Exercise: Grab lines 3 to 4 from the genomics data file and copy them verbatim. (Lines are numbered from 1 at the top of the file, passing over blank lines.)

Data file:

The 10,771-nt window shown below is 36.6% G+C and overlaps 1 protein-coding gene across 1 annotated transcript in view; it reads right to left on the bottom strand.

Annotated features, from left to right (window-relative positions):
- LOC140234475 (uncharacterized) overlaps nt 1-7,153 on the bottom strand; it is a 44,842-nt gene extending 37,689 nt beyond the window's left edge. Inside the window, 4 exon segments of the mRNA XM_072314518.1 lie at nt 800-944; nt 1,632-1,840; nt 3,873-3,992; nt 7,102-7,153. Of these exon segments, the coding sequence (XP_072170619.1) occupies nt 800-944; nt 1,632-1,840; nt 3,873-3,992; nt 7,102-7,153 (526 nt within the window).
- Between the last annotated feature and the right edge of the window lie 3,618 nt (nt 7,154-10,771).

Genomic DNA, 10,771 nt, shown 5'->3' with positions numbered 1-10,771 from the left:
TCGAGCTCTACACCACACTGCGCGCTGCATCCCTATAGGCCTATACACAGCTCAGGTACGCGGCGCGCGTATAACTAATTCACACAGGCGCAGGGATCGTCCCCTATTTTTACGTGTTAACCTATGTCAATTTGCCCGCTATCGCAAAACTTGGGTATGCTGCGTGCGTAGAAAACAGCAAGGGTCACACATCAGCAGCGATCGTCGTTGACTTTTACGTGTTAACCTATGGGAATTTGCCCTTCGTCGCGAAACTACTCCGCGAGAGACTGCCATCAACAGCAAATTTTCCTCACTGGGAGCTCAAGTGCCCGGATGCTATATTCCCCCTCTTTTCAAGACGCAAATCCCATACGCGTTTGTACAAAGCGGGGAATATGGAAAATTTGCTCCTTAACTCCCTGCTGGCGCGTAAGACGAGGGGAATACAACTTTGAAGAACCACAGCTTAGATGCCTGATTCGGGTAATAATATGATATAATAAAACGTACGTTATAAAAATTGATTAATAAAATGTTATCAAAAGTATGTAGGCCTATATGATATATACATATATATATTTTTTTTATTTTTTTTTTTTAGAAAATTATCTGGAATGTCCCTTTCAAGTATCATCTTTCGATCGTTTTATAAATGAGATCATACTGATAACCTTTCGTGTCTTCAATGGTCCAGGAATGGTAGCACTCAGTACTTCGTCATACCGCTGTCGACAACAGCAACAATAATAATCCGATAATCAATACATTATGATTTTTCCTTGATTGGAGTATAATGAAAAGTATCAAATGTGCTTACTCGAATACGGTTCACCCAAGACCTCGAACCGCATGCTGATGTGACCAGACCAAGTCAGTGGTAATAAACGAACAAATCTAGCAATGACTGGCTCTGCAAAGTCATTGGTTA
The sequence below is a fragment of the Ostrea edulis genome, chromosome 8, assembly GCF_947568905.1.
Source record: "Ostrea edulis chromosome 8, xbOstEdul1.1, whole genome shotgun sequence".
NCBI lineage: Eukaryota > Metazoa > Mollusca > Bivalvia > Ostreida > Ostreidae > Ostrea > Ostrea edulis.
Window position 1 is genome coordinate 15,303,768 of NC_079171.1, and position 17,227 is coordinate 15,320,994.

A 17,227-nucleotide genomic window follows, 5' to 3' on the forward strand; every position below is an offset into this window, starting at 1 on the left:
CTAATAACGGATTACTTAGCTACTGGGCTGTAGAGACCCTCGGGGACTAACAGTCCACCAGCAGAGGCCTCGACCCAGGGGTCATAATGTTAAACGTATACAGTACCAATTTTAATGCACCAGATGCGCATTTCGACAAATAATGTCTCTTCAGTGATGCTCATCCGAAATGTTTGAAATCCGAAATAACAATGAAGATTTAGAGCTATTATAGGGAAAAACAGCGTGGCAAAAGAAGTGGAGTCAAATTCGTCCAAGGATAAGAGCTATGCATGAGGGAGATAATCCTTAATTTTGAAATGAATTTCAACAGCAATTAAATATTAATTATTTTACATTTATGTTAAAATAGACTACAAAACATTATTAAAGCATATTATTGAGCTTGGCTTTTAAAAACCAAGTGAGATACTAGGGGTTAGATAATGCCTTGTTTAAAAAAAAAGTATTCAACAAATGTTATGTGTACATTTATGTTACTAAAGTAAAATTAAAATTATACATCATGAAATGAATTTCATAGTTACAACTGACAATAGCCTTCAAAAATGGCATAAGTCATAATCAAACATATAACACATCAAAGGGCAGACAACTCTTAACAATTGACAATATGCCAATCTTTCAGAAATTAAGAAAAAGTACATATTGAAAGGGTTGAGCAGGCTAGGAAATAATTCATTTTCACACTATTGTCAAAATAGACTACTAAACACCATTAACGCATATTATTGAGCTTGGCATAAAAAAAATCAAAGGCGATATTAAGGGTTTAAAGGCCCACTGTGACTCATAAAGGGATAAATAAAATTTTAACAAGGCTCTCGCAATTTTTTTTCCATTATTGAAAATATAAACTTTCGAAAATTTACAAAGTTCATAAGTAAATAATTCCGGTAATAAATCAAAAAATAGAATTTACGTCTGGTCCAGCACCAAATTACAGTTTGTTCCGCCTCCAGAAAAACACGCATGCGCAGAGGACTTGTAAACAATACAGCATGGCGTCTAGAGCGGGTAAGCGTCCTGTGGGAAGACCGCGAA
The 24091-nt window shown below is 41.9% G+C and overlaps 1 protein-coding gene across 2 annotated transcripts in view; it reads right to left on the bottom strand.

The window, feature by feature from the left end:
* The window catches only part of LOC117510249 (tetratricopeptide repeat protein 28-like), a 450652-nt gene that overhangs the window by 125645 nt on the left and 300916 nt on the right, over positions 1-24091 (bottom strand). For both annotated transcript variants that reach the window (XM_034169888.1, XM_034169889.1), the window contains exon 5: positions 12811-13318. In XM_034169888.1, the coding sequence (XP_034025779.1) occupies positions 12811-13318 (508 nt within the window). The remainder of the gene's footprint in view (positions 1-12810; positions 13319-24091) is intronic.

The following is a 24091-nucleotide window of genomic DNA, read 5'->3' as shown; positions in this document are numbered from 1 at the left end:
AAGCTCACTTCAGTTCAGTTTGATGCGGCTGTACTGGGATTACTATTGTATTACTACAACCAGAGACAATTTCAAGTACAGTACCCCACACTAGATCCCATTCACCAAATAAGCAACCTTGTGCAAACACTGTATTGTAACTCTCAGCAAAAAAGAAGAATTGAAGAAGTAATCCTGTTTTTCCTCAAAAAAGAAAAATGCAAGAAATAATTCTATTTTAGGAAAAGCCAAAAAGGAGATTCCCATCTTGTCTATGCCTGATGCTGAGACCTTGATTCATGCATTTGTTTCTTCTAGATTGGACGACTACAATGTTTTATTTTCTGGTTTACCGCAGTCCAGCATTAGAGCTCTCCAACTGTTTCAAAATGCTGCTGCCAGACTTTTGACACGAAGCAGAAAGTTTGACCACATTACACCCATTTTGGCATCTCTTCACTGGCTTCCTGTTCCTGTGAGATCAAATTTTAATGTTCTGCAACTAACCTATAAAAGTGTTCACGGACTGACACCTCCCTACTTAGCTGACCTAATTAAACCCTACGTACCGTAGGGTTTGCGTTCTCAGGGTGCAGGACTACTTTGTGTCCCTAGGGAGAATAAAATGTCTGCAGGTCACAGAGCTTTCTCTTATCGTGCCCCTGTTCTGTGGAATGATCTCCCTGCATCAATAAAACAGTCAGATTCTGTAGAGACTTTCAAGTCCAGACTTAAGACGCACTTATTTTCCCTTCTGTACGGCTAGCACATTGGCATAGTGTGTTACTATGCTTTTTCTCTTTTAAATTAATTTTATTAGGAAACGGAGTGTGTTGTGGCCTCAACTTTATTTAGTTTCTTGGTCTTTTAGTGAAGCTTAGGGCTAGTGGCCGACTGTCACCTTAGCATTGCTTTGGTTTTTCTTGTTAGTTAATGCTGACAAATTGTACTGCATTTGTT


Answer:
- LOC140234475 (uncharacterized) overlaps nt 1-7,153 on the bottom strand; it is a 44,842-nt gene extending 37,689 nt beyond the window's left edge. Inside the window, 4 exon segments of the mRNA XM_072314518.1 lie at nt 800-944; nt 1,632-1,840; nt 3,873-3,992; nt 7,102-7,153. Of these exon segments, the coding sequence (XP_072170619.1) occupies nt 800-944; nt 1,632-1,840; nt 3,873-3,992; nt 7,102-7,153 (526 nt within the window).
- Between the last annotated feature and the right edge of the window lie 3,618 nt (nt 7,154-10,771).